The Academic Minute for 2015.4.20 - 4.25
Catch up with The Academic Minute from 4.20 - 4.24
Monday, April 20
Sandee McClowry - New York University
Insights in Early Education
Sandee McClowry, PhD, RN, FAAN is a professor of counseling psychology and teaching and learning at NYU’s Steinhardt School of Culture, Education, and Human Development. She has conducted multiple research studies on children’s temperament, family interactions, and classroom management. She also developed INSIGHTS into Children’s Temperament, a school-based intervention for children and their parents and teachers. McClowry was the principal investigator of three clinical trials funded by the Institute of Education Sciences and The National Institute of Nursing Research, which tested the efficacy of INSIGHTS in kindergarten and 1st grade classrooms. McClowry has published her research in a variety of journals, and is the author of Temperament-Based Elementary Classroom Management and Your Child’s Unique Temperament.
Tuesday, April 21
Elizabeth Thomas - The Scripps Research Institute
Genetic Factors of Huntington's Disease
Dr. Elizabeth Thomas is an associate professor in the department of molecular and cellular neuroscience at The Scripps Research Institute in La Jolla, CA. Dr. Thomas received a Bachelor’s degree in Biochemistry from the University of California, Berkeley, and a Ph.D. from the Department of Pharmacology at the University of California, Irvine. Current research in her lab relates to the molecular and epigenetic mechanisms of neurodegenerative and psychiatric disorders and therapeutics used to treat these disorders.
Wednesday, April 22
John Christian - West Virginia University
Dr. John Christian is an aerospace engineer with expertise in spacecraft navigation and space systems. He is presently an assistant professor in the Department of Mechanical and Aerospace Engineering in the Benjamin M. Statler College of Engineering and Mineral Resources at West Virginia University where he directs a research program focused on spacecraft relative navigation, attitude estimation, and spacecraft design. Prior to joining WVU’s faculty, Christian worked as an engineer in the Guidance, Navigation, and Control Autonomous Flight Systems Branch at the NASA Johnson Space Center in Houston, TX. He has experience with navigation system design, flight tests of relative navigation sensor hardware (STORRM experiment on STS-134), parachute drop tests, Inertial Measurement Unit data processing, system requirements definition, and space systems analysis. He holds a BS and MS in aerospace engineering from the Georgia Institute of Technology and a Ph.D. in aerospace engineering from the University of Texas at Austin.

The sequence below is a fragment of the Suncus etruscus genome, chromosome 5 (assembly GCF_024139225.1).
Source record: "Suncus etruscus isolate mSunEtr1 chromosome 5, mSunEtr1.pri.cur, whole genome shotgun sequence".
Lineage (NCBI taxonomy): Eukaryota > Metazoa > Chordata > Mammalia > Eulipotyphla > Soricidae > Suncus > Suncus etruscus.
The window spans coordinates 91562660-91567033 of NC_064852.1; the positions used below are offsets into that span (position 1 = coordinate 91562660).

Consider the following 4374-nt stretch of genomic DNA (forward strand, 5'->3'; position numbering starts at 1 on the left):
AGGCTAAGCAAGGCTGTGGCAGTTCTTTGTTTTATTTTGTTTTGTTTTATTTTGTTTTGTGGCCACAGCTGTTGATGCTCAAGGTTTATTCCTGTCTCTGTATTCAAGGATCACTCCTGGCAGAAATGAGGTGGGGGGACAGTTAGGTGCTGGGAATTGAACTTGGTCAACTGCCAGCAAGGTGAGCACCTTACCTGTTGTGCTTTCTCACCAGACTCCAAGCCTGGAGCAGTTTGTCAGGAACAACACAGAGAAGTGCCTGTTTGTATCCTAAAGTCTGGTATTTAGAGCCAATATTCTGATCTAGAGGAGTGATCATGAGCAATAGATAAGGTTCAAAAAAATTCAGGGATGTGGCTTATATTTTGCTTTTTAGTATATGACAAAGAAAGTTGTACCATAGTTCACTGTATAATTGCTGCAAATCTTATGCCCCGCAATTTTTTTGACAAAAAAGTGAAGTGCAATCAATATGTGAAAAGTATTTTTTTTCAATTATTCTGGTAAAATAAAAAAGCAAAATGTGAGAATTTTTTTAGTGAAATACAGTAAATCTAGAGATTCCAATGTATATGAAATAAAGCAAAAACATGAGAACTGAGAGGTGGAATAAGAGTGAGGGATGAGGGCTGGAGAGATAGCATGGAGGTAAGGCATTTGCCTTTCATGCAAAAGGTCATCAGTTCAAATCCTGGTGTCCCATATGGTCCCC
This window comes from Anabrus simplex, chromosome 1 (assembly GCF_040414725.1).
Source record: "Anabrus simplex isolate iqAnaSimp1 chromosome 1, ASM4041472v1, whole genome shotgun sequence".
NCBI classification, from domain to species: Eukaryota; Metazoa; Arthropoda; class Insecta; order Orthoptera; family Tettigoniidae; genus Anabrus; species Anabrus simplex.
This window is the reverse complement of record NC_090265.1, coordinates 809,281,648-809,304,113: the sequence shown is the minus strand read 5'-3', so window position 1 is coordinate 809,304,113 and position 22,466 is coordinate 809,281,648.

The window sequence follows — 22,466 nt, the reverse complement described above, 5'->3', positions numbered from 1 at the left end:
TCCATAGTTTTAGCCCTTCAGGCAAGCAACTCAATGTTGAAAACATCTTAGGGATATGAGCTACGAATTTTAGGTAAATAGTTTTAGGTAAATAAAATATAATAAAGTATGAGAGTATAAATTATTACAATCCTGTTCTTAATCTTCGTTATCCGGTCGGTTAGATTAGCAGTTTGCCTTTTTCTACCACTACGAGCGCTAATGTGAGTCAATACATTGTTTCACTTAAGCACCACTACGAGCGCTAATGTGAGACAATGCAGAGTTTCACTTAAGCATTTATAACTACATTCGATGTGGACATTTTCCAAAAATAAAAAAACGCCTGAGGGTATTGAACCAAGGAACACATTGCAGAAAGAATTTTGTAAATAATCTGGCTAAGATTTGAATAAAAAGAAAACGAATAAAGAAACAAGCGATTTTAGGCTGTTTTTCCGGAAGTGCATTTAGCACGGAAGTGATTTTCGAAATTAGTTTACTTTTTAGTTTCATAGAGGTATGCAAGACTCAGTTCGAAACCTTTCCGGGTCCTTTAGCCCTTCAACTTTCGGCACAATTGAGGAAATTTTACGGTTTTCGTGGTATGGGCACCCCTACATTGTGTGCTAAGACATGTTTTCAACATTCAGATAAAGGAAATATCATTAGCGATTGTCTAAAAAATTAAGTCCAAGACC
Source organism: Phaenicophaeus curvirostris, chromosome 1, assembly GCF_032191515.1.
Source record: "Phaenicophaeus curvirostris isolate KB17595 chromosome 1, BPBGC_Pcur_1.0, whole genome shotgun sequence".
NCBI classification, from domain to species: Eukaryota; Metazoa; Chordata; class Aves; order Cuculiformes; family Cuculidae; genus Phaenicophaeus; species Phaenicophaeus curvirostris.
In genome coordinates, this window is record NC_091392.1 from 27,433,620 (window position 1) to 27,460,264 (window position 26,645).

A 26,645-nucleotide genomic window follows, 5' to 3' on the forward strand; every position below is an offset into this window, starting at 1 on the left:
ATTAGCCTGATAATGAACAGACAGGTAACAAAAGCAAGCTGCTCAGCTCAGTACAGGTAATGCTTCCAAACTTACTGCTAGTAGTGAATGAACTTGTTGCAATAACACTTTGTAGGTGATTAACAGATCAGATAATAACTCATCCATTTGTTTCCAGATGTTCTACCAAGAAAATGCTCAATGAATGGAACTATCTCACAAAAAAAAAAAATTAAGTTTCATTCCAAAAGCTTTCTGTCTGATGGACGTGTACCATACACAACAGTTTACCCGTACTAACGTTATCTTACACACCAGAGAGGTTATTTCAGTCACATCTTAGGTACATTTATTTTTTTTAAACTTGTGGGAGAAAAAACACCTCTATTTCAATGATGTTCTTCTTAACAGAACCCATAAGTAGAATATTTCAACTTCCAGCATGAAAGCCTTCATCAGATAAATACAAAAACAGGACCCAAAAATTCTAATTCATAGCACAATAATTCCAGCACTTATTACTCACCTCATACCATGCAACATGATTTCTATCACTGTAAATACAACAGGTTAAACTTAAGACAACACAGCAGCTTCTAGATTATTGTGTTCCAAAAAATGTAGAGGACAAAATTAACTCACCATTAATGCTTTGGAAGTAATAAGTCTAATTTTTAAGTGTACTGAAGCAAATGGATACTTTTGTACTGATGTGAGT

Thursday, April 23
Michelle Miller - Northern Arizona University
Michelle D. Miller is Director of the First Year Learning Initiative and Professor of Psychological Sciences at Northern Arizona University. She is the author of the book Minds Online: Teaching Effectively with Technology. Dr. Miller’s research focuses on language and memory. Specifically, she has studied how normal aging affects the ability to produce and comprehend language, language production in brain-injured individuals, and how people produce and comprehend descriptions of interpersonal violence, such as crime reports published in the mass media. Dr. Miller also has interests in applied cognitive psychology, particularly how different pedagogical strategies affect student comprehension and retention of material in the social and natural sciences. Dr. Miller was honored to become one of NAU’s President’s Distinguished Teaching Fellows in 2011.
Friday, April 24
Jennifer Cramer - American Public University
Jennifer Cramer earned a BS from the University of Illinois at Urbana-Champaign in 2004, a MA from New Mexico State Univesity in 2007 and a PhD from the University of Wisconsin-Milwaukee in 2012. She is currently an assistant professor in the Sociology, Anthropology, and Women’s Studies Program at American Public University. Her research interests focus on the sexually selected signals and life history of Old World monkeys.